The whole book is well written, but the biography of hannah more is a wonderfully brilliant sketch, and deserves great praise.
Two are out in service, and one in Mrs hannah more's school.'
Sunday schools and hannah more's schools in Somersetshire had drawn the attention of the religious world to the subject.
She was also a correspondent of hannah more and Mrs. Chapone.
But hannah more held the trembling form of the poor stricken child close.
hannah more (Memoirs, i. 210) records a dinner on a Tuesday in this year.
"A pack of nonsense," she called it; and she would tell Mrs. hannah more so if only she had the chance.
hannah more was inexpressibly shocked at the desecration of Whitsunday; Wilberforce also was deeply pained.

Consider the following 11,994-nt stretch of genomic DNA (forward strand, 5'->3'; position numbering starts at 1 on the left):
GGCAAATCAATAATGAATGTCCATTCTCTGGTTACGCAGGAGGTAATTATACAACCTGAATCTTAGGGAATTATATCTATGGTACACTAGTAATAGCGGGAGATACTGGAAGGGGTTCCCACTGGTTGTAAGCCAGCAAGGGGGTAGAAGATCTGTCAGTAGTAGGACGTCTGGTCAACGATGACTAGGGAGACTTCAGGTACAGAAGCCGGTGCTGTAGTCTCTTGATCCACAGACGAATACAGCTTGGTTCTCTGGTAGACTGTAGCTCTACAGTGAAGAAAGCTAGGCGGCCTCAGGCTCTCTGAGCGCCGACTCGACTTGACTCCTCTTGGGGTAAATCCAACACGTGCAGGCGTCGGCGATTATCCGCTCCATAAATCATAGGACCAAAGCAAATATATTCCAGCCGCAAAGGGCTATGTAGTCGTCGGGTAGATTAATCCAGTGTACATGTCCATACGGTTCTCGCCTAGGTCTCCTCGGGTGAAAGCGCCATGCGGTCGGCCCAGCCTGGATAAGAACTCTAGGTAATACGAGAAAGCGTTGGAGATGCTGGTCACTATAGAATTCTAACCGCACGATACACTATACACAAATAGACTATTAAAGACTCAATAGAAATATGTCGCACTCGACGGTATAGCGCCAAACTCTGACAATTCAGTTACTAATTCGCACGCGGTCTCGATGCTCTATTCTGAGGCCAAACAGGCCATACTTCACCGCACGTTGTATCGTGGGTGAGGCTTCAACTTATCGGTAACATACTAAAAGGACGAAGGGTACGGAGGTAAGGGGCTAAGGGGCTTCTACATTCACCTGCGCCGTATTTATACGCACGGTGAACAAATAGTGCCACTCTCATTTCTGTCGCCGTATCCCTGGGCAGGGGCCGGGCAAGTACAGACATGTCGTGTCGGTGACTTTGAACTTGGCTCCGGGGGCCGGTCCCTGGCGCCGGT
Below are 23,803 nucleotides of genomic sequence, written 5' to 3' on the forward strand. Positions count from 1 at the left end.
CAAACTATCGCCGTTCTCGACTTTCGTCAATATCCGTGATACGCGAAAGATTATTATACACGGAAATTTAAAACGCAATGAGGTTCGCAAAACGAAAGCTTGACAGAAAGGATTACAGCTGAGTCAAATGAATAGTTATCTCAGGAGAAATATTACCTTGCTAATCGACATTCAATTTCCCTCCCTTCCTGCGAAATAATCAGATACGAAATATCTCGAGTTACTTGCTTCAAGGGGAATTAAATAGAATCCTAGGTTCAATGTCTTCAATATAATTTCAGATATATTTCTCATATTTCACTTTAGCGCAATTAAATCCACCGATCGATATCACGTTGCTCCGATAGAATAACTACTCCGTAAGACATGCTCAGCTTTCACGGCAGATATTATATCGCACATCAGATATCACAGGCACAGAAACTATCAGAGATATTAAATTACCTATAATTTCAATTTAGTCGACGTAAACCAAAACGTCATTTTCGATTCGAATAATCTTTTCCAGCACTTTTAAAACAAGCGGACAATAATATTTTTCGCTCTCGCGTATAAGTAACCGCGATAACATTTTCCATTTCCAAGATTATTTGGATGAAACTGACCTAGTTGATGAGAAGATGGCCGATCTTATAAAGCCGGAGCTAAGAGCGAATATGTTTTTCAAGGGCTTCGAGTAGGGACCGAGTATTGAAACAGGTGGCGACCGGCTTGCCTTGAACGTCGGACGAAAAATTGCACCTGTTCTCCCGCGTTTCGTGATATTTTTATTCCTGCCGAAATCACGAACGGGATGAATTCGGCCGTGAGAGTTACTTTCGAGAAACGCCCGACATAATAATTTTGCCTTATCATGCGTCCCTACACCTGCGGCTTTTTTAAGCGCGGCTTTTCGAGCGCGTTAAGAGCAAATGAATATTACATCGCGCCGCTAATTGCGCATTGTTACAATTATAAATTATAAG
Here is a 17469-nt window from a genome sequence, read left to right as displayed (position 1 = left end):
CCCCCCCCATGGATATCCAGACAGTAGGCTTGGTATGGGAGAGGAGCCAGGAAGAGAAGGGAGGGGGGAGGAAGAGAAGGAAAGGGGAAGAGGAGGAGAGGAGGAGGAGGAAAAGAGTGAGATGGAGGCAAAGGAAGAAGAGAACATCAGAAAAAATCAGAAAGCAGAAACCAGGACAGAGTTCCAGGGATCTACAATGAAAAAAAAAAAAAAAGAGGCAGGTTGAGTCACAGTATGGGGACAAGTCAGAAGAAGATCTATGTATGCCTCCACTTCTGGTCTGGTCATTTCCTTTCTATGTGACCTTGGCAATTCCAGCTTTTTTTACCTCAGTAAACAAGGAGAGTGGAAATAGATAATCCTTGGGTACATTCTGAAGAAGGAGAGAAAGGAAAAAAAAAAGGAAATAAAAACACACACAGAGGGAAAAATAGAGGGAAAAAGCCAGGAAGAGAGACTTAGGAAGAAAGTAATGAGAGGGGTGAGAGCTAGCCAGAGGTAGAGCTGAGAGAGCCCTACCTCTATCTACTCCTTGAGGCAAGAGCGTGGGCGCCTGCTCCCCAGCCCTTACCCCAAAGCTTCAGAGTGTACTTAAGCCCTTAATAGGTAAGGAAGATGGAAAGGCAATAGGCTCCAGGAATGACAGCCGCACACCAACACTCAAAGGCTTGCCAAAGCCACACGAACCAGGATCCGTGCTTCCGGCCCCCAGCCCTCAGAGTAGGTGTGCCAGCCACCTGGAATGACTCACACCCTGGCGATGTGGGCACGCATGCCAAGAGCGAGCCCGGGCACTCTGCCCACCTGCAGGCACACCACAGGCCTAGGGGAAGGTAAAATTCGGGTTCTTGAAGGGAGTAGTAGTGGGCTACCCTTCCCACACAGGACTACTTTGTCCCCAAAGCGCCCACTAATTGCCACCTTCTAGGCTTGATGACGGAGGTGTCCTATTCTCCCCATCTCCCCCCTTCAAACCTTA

hannah more was born in 1745, in a little village near Bristol.
But it may be traced to one mentioned by hannah more in 1787, as then current in Paris.
Old English mara "greater, more, stronger, mightier," used as a comparative of micel "great" (see mickle), from Proto-Germanic *maizon- (cf. Old Saxon mera, Old Norse meiri, Old Frisian mara, Middle Dutch mere, Old High German mero, German mehr), from PIE *meis- (cf. Avestan mazja "greater," Old Irish mor "great," Welsh mawr "great," Greek -moros "great," Oscan mais "more"), from root *me- "big." Sometimes used as an adverb in Old English ("in addition"), but Old English generally used related ma "more" as adverb and noun. This became Middle English mo, but more in this sense began to predominate in later Middle English.
"Take some more tea," the March Hare said to Alice, very earnestly.More or less "in a greater or lesser degree" is from early 13c.; appended to a statement to indicate approximation, from 1580s.
"I've had nothing yet," Alice replied in an offended tone, "so I can't take more."
"You mean you can't take less," said the Hatter: "it's very easy to take more than nothing."